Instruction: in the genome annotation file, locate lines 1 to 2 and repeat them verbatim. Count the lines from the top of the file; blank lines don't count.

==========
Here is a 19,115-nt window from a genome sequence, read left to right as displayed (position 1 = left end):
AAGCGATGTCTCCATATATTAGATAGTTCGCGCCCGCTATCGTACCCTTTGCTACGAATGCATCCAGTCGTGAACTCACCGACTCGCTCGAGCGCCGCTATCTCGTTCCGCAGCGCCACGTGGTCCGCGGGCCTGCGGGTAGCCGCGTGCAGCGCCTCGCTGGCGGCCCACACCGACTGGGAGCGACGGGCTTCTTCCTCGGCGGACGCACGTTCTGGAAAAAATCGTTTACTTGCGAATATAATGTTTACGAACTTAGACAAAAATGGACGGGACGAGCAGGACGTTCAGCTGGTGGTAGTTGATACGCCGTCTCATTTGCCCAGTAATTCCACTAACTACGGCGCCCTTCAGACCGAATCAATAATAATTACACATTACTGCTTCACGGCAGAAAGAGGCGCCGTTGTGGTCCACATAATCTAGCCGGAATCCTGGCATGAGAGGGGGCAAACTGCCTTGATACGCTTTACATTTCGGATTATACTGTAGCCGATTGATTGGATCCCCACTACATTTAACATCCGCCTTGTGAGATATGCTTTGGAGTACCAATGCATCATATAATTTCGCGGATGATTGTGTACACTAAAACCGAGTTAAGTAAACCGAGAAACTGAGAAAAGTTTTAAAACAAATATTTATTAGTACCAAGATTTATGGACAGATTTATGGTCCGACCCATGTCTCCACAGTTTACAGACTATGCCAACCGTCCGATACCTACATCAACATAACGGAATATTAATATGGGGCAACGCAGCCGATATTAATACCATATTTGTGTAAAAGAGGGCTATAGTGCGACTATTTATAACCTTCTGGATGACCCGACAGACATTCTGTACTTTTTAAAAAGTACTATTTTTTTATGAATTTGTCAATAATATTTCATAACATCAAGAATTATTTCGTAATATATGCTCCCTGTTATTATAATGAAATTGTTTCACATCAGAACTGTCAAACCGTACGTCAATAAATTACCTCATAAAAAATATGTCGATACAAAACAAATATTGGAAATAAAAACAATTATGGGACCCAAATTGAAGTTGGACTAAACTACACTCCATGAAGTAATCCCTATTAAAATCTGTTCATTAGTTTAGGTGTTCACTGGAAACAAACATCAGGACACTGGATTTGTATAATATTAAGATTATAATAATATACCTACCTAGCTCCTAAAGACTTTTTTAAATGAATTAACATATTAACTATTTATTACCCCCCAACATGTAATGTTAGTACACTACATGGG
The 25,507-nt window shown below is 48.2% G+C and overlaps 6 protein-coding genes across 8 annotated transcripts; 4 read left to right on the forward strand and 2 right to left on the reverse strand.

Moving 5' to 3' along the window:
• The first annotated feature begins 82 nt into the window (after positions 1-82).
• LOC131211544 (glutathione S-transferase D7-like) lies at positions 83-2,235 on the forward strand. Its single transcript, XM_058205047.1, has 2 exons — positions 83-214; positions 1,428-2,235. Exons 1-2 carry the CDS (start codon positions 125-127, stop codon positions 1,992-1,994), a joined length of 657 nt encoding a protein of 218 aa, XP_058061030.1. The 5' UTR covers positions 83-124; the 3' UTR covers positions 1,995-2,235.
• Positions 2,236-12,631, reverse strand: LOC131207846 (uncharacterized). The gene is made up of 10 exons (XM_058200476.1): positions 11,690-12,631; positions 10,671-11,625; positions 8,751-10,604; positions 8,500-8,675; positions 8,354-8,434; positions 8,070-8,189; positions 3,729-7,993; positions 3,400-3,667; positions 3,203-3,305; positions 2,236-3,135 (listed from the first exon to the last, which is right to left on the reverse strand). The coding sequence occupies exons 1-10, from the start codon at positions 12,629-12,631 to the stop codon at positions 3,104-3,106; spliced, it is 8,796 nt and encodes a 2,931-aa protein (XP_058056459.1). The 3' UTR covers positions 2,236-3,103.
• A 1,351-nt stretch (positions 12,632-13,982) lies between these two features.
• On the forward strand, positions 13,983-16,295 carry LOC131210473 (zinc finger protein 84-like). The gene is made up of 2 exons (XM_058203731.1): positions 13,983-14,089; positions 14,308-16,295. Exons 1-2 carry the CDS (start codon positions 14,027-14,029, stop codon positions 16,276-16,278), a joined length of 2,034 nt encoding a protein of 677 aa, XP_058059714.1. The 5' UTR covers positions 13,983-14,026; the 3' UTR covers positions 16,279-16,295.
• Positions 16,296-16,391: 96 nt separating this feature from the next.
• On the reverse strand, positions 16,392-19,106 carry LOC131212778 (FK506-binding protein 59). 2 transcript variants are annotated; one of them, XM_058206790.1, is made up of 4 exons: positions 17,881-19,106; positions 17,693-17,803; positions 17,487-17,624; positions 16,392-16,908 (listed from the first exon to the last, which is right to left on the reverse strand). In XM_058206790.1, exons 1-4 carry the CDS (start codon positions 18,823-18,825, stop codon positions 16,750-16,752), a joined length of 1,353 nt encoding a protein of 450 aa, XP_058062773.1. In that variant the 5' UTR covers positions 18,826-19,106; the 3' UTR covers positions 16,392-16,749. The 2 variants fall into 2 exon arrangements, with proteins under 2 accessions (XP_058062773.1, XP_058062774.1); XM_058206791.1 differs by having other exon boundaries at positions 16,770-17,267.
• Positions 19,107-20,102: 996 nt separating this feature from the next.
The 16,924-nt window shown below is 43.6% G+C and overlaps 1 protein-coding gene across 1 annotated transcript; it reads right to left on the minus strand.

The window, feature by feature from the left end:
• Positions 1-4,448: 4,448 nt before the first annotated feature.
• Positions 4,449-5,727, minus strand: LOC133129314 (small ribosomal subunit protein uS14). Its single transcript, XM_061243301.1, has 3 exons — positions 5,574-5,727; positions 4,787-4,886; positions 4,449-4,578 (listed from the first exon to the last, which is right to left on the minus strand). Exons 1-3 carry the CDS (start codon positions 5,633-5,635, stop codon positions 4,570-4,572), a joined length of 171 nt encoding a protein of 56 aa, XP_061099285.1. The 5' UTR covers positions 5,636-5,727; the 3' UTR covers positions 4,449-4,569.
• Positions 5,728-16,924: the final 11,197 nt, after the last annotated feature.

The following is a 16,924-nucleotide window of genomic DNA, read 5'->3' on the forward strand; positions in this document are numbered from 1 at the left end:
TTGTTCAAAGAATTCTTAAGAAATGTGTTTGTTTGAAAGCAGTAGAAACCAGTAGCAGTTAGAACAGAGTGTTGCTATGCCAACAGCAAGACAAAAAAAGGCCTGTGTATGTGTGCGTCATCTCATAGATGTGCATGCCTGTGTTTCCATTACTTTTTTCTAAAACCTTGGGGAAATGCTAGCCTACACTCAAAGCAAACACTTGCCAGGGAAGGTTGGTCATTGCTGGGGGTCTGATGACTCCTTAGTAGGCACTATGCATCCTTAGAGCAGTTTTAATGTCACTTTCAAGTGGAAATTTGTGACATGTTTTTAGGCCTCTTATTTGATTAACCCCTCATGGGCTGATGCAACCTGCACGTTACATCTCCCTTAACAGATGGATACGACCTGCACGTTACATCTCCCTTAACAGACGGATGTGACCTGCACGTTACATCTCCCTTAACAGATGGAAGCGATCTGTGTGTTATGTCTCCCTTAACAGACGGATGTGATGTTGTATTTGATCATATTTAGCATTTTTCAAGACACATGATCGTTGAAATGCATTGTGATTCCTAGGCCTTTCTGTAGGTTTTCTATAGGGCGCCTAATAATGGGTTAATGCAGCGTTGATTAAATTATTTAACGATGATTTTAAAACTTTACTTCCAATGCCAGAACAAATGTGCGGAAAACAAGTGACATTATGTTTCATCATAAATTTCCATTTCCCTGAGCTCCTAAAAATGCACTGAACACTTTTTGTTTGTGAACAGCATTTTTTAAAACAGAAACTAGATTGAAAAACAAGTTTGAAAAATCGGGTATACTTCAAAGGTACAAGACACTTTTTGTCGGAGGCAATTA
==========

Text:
Here is a 19,115-nt window from a genome sequence, read left to right as displayed (position 1 = left end):
AAGCGATGTCTCCATATATTAGATAGTTCGCGCCCGCTATCGTACCCTTTGCTACGAATGCATCCAGTCGTGAACTCACCGACTCGCTCGAGCGCCGCTATCTCGTTCCGCAGCGCCACGTGGTCCGCGGGCCTGCGGGTAGCCGCGTGCAGCGCCTCGCTGGCGGCCCACACCGACTGGGAGCGACGGGCTTCTTCCTCGGCGGACGCACGTTCTGGAAAAAATCGTTTACTTGCGAATATAATGTTTACGAACTTAGACAAAAATGGACGGGACGAGCAGGACGTTCAGCTGGTGGTAGTTGATACGCCGTCTCATTTGCCCAGTAATTCCACTAACTACGGCGCCCTTCAGACCGAATCAATAATAATTACACATTACTGCTTCACGGCAGAAAGAGGCGCCGTTGTGGTCCACATAATCTAGCCGGAATCCTGGCATGAGAGGGGGCAAACTGCCTTGATACGCTTTACATTTCGGATTATACTGTAGCCGATTGATTGGATCCCCACTACATTTAACATCCGCCTTGTGAGATATGCTTTGGAGTACCAATGCATCATATAATTTCGCGGATGATTGTGTACACTAAAACCGAGTTAAGTAAACCGAGAAACTGAGAAAAGTTTTAAAACAAATATTTATTAGTACCAAGATTTATGGACAGATTTATGGTCCGACCCATGTCTCCACAGTTTACAGACTATGCCAACCGTCCGATACCTACATCAACATAACGGAATATTAATATGGGGCAACGCAGCCGATATTAATACCATATTTGTGTAAAAGAGGGCTATAGTGCGACTATTTATAACCTTCTGGATGACCCGACAGACATTCTGTACTTTTTAAAAAGTACTATTTTTTTATGAATTTGTCAATAATATTTCATAACATCAAGAATTATTTCGTAATATATGCTCCCTGTTATTATAATGAAATTGTTTCACATCAGAACTGTCAAACCGTACGTCAATAAATTACCTCATAAAAAATATGTCGATACAAAACAAATATTGGAAATAAAAACAATTATGGGACCCAAATTGAAGTTGGACTAAACTACACTCCATGAAGTAATCCCTATTAAAATCTGTTCATTAGTTTAGGTGTTCACTGGAAACAAACATCAGGACACTGGATTTGTATAATATTAAGATTATAATAATATACCTACCTAGCTCCTAAAGACTTTTTTAAATGAATTAACATATTAACTATTTATTACCCCCCAACATGTAATGTTAGTACACTACATGGG